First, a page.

SACRAMENTO -- Women in politics remember Dianne Feinstein, California's first female and longest-serving senator, as a rallying voice for equality and a leader who opened doors for the next generation of female leaders across the country.
Former Sacramento Mayor Heather Fargo, who served from 2000 to 2008, remembers one of the first phone calls she received when she was first elected mayor. It was from Sen. Feinstein, who called to invite her to Washington, D.C., to get work done on water issues that had been at the center of a more-than-a-decade-long lawsuit in the Sacramento Valley.
"It was kind of startling at first to get a phone call from the senator, but obviously, I needed to go and pack my bags," Fargo said. "It was the start of several years of negotiations between the City and County of Sacramento and the East Bay Municipal Utility District."
Fargo won't forget how Feinstein fought for farmers.
"Her being there made it OK," she said. "She was supportive, but just knowing she was there and doing the job made it seem like it was doable, and it was OK to do it."
The year 1992 was "The Year of the Woman" after a record number of women were elected to Congress. With Sen. Feinstein and Senator Barbara Boxer, California was the first state in the nation to be represented in the Senate by two women.
Oftentimes, Feinstein was the only woman in the room and worked to change that — something she's remembered for by the next generation.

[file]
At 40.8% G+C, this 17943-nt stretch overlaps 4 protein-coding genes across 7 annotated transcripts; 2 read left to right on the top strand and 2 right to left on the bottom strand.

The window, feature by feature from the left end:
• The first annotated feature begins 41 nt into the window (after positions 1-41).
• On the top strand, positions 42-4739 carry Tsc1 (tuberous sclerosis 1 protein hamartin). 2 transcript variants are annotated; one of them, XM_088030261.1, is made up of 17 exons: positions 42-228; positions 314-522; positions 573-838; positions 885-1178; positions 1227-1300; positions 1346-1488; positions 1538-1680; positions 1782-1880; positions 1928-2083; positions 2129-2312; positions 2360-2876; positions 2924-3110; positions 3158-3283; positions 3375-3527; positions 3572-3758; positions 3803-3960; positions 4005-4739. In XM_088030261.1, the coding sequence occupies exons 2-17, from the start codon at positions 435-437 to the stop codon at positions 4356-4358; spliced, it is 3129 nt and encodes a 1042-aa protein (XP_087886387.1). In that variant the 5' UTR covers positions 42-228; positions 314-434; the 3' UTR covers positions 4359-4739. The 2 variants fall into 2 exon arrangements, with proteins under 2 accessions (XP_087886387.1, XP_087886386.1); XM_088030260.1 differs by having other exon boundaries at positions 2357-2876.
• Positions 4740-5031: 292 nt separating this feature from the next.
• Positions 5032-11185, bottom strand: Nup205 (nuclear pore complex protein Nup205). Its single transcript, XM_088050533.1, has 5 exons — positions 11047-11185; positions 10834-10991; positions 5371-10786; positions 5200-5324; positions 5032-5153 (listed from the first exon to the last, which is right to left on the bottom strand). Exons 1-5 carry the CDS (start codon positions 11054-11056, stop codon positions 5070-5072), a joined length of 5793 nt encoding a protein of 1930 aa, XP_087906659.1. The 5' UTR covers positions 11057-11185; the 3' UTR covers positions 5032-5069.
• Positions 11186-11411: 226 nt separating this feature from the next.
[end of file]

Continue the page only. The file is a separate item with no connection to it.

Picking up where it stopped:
"Her legacy is going to inspire generations of women," said McKenna Jenkins of Fem Dems of Sacramento. "Sen. Feinstein carved a path for women to be recognized as legitimate candidates against their male counterparts."
The shift in women in elected to office during Feinstein's time in politics happened as Americans shifted their willingness to vote for them.
Feinstein herself was quoted often on her work to bring up the next generation of female leaders. She was known for mentoring many women throughout California and the country, many of whom hold positions in President Biden's administration, he said in a statement Friday.
"Run, but prepare yourself. So many times, and I've seen it happen in the Senate elections, talented young women go for the top first. You can't do that. Start young and, you know, with a commission or committee or special effort. Earn your spurs," Senator Feinstein told CNN in 2017 when asked about her advice to young women who want to be the next Dianne Feinstein, "You don't drop out. You take defeat after defeat after defeat, but you keep going."
for more features.